Its as though John doesn't know what to do with his strength, and becomes a trickster of a kind. It's not until he meets the road crew that he finds his calling. With his two twenty-pound sledgehammers with four-foot handles made of whale bone, he breaks through a boulder which remained untouched after a dynamite explosion. As he swings his mighty hammers, he sings out:

I got a rainbow
Tied round my shoulder
It ain't gon' rain,
No, it ain't gon' rain.

John Henry stell driving man
"Let's have a contest!"
There seem to be a thousand variations to the John Henry legend, in terms of these early adventures. However, the climax is always the same. The steam drill.

"It can hammer faster and harder than ten men and it never has to stop and rest!"

"Let's have a contest. Your steam drill against me and my hammers."

Pinkney shows John towering over the boss man, his hammer slung across his shoulders. All the other workers look on in intense curiosity and admiration. What wonderful detail Pinkney has paid to their clothing: The boss man's derby and checkered pants, John's red kerchief and black vest. He clearly spent a great deal of time considering their clothing options of the day, and everything about it comes across as absolutely authentic.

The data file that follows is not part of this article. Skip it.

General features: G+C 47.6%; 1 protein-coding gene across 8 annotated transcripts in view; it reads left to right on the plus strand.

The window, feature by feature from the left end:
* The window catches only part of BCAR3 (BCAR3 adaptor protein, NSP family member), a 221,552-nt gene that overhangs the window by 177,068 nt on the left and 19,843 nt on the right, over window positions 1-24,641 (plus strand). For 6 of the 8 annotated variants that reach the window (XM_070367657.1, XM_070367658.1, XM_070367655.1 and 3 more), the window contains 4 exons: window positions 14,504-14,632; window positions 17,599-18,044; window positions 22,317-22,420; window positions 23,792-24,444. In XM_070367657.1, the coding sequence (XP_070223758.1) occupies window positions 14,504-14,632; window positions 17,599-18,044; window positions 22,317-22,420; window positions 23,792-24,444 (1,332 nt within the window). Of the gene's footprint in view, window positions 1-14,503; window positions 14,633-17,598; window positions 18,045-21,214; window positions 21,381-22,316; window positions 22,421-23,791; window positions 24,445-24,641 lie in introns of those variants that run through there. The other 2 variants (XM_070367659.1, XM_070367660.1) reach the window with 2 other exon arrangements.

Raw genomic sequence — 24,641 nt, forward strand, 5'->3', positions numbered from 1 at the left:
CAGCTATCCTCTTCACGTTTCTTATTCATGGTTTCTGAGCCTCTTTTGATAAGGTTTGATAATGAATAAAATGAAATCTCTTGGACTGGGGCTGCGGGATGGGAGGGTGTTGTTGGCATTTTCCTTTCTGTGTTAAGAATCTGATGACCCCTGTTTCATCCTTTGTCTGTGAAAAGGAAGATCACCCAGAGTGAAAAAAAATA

The next day, the contest begins. The narrative relies more on the illustrations here than the text. All day and all night, the steam drill and John Henry attempt to finish first. Finally, the contest is over. "The boss of the steam drill was flabbergasted. John Henry had come a mile and a quarter. The steam drill had only come a quarter."

The victory is short-lived, however, as anyone who has ever heard the song will know. John Henry had hammered so hard and so fast and so long that his big heart had burst.

"Some say he was buried on the White House lawn late one night while the President and the Mrs. President was asleep."

More picture books based on American Folktales!

Shooting star above the White House
An omen above the White House.

Woody Guthrie sings the ballad of John Henry, recorded in 1944.

Julius Lester (1939 - )